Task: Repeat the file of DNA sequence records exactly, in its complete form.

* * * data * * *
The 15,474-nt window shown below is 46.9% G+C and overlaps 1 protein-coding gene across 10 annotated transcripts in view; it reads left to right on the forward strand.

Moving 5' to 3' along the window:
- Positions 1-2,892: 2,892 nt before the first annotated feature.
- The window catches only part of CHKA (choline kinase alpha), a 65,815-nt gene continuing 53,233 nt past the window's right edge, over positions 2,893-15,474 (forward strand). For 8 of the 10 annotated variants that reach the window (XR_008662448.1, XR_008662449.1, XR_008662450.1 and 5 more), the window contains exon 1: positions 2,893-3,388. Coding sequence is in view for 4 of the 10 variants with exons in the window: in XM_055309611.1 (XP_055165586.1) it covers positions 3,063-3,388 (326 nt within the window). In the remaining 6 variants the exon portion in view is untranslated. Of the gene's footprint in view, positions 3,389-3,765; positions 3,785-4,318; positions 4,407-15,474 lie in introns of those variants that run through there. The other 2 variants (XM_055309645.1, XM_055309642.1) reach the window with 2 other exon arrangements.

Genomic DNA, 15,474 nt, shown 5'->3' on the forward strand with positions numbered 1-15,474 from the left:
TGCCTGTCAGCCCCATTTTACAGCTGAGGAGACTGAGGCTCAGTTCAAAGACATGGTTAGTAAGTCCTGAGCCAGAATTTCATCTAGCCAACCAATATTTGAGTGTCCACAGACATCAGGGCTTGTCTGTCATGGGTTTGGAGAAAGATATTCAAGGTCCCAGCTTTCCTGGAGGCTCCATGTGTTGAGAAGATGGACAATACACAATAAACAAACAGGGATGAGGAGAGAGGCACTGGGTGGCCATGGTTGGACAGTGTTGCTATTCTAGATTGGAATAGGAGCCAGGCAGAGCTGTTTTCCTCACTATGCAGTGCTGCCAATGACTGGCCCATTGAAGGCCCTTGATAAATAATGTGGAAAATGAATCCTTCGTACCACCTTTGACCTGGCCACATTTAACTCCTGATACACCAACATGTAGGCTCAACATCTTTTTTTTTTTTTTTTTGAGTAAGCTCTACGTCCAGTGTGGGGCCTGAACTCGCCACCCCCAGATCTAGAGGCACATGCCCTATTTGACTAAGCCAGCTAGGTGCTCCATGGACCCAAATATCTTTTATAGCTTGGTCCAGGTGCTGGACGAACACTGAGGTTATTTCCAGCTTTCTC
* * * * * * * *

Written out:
The 15,474-nt window shown below is 46.9% G+C and overlaps 1 protein-coding gene across 10 annotated transcripts in view; it reads left to right on the forward strand.

Moving 5' to 3' along the window:
- Positions 1-2,892: 2,892 nt before the first annotated feature.
- The window catches only part of CHKA (choline kinase alpha), a 65,815-nt gene continuing 53,233 nt past the window's right edge, over positions 2,893-15,474 (forward strand). For 8 of the 10 annotated variants that reach the window (XR_008662448.1, XR_008662449.1, XR_008662450.1 and 5 more), the window contains exon 1: positions 2,893-3,388. Coding sequence is in view for 4 of the 10 variants with exons in the window: in XM_055309611.1 (XP_055165586.1) it covers positions 3,063-3,388 (326 nt within the window). In the remaining 6 variants the exon portion in view is untranslated. Of the gene's footprint in view, positions 3,389-3,765; positions 3,785-4,318; positions 4,407-15,474 lie in introns of those variants that run through there. The other 2 variants (XM_055309645.1, XM_055309642.1) reach the window with 2 other exon arrangements.

Genomic DNA, 15,474 nt, shown 5'->3' on the forward strand with positions numbered 1-15,474 from the left:
TGCCTGTCAGCCCCATTTTACAGCTGAGGAGACTGAGGCTCAGTTCAAAGACATGGTTAGTAAGTCCTGAGCCAGAATTTCATCTAGCCAACCAATATTTGAGTGTCCACAGACATCAGGGCTTGTCTGTCATGGGTTTGGAGAAAGATATTCAAGGTCCCAGCTTTCCTGGAGGCTCCATGTGTTGAGAAGATGGACAATACACAATAAACAAACAGGGATGAGGAGAGAGGCACTGGGTGGCCATGGTTGGACAGTGTTGCTATTCTAGATTGGAATAGGAGCCAGGCAGAGCTGTTTTCCTCACTATGCAGTGCTGCCAATGACTGGCCCATTGAAGGCCCTTGATAAATAATGTGGAAAATGAATCCTTCGTACCACCTTTGACCTGGCCACATTTAACTCCTGATACACCAACATGTAGGCTCAACATCTTTTTTTTTTTTTTTTTGAGTAAGCTCTACGTCCAGTGTGGGGCCTGAACTCGCCACCCCCAGATCTAGAGGCACATGCCCTATTTGACTAAGCCAGCTAGGTGCTCCATGGACCCAAATATCTTTTATAGCTTGGTCCAGGTGCTGGACGAACACTGAGGTTATTTCCAGCTTTCTC